Demographers have forecast that India may have the largest population in the world as early as 2022, surpassing China.

The US Geological Survey reported that two formations in the Gulf Coast Basin might contain as much as 304.4 trillion cubic feet of natural gas plus 1.9 billion barrels of natural gas liquids, making the area the largest untapped continuous gas deposit in that country.

Exploration and production spending in the US will increase this year for the first time since the 2014 downturn, which roiled the industry for two years rife with significant layoffs and bankruptcy filings.  Increasing capital expenditures are expected to drive production up this year by 5%, according to Fitch Ratings.

A Norwegian energy company is testing whether or not renewable energy could be used to help increase production in offshore crude oil fields in the North Sea. The pilot project would use wind power to push water into offshore fields to increase reservoir pressure and stimulate production.

The recent find of significant natural gas reserves in the Eastern Mediterranean could loosen European countries dependence on Russian gas supplies. If all goes to plan and the Israel-Cyprus-Greece-Italy gas pipeline is built, within seven years the balance of energy security in Western Europe will be radically changed.

Russia is assisting the Atomic Energy Organization of Iran in building two 1 gigawatt nuclear power plants, reported Iran’s Energy Minister. Construction is expected to start soon.

Saudi Arabia will develop 30 solar and wind projects over the next ten years as part of its $50 billion program to increase electric power generation and cut its crude oil consumption. The world’s largest exporter of crude oil wants to generate 10% of its electricity from renewables by 2023.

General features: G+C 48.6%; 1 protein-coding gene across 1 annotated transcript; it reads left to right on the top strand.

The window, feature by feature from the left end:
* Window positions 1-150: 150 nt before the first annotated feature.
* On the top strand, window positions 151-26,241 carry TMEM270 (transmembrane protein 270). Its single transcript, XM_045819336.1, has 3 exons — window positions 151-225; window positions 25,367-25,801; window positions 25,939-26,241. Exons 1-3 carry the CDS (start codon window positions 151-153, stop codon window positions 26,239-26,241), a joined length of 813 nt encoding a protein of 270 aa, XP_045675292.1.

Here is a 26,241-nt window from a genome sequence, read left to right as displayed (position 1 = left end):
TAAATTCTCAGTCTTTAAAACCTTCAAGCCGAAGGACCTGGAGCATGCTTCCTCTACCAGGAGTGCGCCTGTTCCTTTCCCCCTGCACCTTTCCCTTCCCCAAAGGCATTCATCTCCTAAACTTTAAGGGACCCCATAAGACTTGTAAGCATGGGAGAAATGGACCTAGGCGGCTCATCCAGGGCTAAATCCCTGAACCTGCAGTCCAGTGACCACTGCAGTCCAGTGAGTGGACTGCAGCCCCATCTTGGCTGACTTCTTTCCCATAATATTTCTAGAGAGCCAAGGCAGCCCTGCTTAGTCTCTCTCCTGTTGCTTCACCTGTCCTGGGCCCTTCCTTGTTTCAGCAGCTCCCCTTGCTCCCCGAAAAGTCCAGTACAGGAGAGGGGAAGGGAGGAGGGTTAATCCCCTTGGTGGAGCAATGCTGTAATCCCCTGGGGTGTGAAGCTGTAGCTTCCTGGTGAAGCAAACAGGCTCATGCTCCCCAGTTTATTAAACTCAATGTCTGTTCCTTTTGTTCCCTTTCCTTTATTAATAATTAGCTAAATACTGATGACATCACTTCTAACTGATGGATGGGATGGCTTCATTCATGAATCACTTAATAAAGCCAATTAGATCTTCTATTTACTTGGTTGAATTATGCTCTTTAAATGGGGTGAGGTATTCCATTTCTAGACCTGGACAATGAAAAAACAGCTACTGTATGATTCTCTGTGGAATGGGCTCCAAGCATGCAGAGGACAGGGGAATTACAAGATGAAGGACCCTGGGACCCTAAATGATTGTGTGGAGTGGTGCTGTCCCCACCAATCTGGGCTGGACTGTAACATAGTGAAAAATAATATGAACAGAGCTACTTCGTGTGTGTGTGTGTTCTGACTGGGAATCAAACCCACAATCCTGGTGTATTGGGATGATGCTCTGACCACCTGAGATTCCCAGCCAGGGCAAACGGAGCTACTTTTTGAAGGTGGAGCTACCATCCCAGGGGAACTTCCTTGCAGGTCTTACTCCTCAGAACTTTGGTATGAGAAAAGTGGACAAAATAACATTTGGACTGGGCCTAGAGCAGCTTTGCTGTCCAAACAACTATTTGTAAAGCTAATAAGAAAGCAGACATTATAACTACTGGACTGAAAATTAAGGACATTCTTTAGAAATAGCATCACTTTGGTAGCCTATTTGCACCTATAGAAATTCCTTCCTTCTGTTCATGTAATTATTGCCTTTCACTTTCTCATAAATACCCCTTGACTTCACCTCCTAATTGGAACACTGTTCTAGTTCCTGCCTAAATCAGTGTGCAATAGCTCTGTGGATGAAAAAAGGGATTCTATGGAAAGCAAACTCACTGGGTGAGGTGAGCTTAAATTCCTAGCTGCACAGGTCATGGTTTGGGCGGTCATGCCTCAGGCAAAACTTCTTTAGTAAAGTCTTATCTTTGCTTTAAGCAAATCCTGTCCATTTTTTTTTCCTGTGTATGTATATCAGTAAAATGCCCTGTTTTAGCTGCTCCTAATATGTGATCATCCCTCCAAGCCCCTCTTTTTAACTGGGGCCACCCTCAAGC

Minister of Science, Energy and Technology, Andrew Wheatley, says Jamaica is on course to achieving 30% of its electricity consumption from renewable energy by 2030. Last year, the Caribbean country got 10.5% of its electricity generation from renewables.

China’s National Development and Reform Commission says the Asian country is aiming for non-fossil fuels to account for about 20% of total electricity consumption by 2030, increasing to more than half of demand by 2050. Non-fossil fuels include wind, solar and nuclear.

The Economist reports in dollar terms, solar photovoltaics, onshore wind and offshore wind are at least 10% cheaper per megawatt than they were in 2015. In many regions globally, the costs of generating these renewable energy sources are now comparable with fossil-fuel plants.


with h/t Tom Whipple




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